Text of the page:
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Posts from the ‘Medical Search’ Category

Social Media in Clinical Practice: Chapter 2, Medical Search Engines and Google

When I realized Springer made the individual chapters of my book, Social Media in Clinical Practice, available, I thought it would be useful for future readers to get some insights about each chapter one by one.

Here is the short summary of what you can read about, and an excerpt of the second chapter, Using Medical Search Engines with a Special Focus on Google:

There are billions of pages on the World Wide Web and search engines help us find the information we are looking for. Having so many pages with a huge amount of information online is the biggest advantage and disadvantage of the Internet at the same time. Instead of manually browsing the websites, search engines point us to the pages that contain the key words we are looking for.

Topics covered:

  • How Do Search Engines Work?
  • The Short History of Search Engines
  • The Basics of Searching Online
  • Search operators in Google.com
  • What Is Search Engine Optimization (SEO)?
  • How to Get Better at Searching Online?
  • Search Engines in Medicine and Research
  • Pubmed.com
  • Third-Party Pubmed Tools
  • Google Scholar
  • WolframAlpha
  • Additional search operators that could be used in Google
  • Scholar as well
  • Examples of medical search queries on WolframAlpha

978-1-4471-4305-5

Rank Medication Based On Google Trends

Google Trends lets users see the top lists of search queries in a new way in different topics such as medications.

med

FindZebra: A Search Engine That Diagnoses Rare Diseases

The Danish researchers behind FindZebra would not be happy about my title as they published a warning on the top of their search engine with the message: “This is a research project to be used only by medical professionals.” This search engine only uses medical databases similarly to SciencerollSearch and named the rare disease correctly after entering the symptoms 67%  of the time, compared to 32% using Google.

I think educating both patients and medical professionals about the proper use of search engines and operators would provide even better results.

Here is their description.

There are close to 7,000 rare diseases recognized by rare disease organizations. We index over 31,000 documents covering rare and genetic diseases from 10 reputable sources. Given the number of rare diseases and rate of publication, we think FindZebra is a good companion for medical professionals.

female doctor laptop

Facebook Graph Search in Medicine

Everyone has heard about the new Graph Search function on Facebook. It says “Want to start a book club or find a gym buddy? Connect with friends who like the same activities—and meet new people, too.” It will let Facebook users do searches by choosing different parameters (e.g. who goes to the same gym as me and is single).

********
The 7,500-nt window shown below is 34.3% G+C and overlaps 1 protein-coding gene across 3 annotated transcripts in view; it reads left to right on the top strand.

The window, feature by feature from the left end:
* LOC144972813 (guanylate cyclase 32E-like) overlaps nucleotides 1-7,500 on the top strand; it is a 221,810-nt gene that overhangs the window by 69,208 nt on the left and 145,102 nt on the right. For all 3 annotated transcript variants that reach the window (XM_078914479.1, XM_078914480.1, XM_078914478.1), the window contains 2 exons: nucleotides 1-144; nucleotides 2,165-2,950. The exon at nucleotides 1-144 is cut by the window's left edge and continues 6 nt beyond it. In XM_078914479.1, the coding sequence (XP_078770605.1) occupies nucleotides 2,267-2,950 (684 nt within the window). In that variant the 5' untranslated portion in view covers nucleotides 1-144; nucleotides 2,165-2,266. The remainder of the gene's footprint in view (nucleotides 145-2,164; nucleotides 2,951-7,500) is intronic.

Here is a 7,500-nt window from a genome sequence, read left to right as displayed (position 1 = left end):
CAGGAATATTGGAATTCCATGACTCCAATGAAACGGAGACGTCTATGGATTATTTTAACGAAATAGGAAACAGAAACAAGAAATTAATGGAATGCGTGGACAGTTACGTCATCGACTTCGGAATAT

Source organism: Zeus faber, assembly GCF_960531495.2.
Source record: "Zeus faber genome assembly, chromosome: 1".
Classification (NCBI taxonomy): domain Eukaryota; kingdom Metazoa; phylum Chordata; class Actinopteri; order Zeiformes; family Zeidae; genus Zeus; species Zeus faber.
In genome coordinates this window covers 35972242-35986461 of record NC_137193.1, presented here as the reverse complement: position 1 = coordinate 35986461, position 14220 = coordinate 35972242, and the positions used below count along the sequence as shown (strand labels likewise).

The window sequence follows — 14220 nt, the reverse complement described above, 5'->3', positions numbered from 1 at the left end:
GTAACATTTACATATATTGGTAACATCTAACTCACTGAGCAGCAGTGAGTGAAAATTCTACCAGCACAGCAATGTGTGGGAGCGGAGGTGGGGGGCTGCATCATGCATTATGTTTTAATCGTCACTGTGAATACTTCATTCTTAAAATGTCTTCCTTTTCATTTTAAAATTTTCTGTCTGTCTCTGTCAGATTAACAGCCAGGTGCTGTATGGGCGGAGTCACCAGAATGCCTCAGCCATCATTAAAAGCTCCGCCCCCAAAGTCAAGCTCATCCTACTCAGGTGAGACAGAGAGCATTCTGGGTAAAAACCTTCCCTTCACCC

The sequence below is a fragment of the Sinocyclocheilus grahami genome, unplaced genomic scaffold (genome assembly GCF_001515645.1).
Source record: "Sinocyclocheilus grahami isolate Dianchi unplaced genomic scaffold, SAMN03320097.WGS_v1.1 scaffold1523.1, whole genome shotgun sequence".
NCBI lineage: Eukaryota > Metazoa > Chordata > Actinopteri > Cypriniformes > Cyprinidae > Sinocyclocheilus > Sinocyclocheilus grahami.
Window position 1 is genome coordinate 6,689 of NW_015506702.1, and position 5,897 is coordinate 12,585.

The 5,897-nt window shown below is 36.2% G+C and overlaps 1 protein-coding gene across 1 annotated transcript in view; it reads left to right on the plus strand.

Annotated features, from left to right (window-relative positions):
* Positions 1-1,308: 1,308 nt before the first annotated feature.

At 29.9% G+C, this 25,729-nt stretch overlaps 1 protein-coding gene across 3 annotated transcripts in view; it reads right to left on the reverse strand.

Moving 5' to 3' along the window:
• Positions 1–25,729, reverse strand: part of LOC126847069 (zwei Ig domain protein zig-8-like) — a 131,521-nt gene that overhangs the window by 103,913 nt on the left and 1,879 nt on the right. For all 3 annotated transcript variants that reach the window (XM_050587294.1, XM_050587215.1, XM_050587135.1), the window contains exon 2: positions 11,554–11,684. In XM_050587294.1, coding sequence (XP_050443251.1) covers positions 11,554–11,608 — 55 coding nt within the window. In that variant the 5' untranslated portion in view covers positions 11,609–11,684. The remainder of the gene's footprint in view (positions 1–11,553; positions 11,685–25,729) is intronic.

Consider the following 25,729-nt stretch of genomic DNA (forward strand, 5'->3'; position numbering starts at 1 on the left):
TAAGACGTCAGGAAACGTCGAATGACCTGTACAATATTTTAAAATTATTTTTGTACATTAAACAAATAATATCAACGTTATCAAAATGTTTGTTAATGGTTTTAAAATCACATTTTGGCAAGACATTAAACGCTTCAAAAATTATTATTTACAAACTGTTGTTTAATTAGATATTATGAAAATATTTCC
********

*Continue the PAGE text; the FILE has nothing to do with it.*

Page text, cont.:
Well, many bloggers are optimistic about this launch and think it will be used in medicine too. I don’t think so and everyone should hope I’ll be right. It’s fun to identify friends in my community who I share the same multiple interests with (e.g. sci-fi and reading books), but the same concept in medicine just should not work. Here are examples what Michael Spitz came up with:

  • “What do my friends think about HIV?”
  • “Do any of my friends have erectile dysfunction?”
  • “Have any of my friends had a bad reaction to taking Drug X?”
  • “What do you think about Dr. Y?”
  • “How was your stay at hospital Z?”

Only a minority of Facebook users would add the medical conditions they have to their profile; or publish a post about a side effect of a new drug they are taking. As such data would not be added to Facebook, it will not be used for search. Moreover, if Facebook makes it clear to my friends which gym I go to, that’s OK as far as this is within the privacy borders I set; but making clear which conditions I have or which drugs I take is just not the function I expect from a social networking site.

WolframAlpha works fine because data are added in a professional, anonymous and structured way. See all the medical examples they have.

graph

There are other platforms such as Yandex Wonder doing the same as Facebook Graph but in a much better quality and with much more data (its access to Facebook was blocked when Facebook Graph was released, what a “coincidence”). But it still might not be used for medical purposes.

So expect to see this kind of search engines in the near future, but hopefully this new feature will not breach the privacy of patients and doctors on Facebook.

 

Google Book Search and Medical Education: Video Interview

Joshua Schwimmer, the most famous kidney doctor and blogger, had an interview with the Google team about using Google Book Search in medical education:

Interactive Main Page for WolframAlpha

You know how much I admire WolframAlpha and how often I use it for medical search queries. Now they have an amazing, interactive main page with a lot of medical examples including tooth #31, check it out.

The Google Story from the Medical Perspective: Prezi!

Do you know how Google was launched? Do you know how many medical services they provide? Do you know what kind of criticism they got because of privacy concerns? Do you know how to search effectively in Google for medical purposes?

The Google Story prezi will answer all your questions and you can test your knowledge by taking the post test and earning your badge at the free Social MEDia Course!

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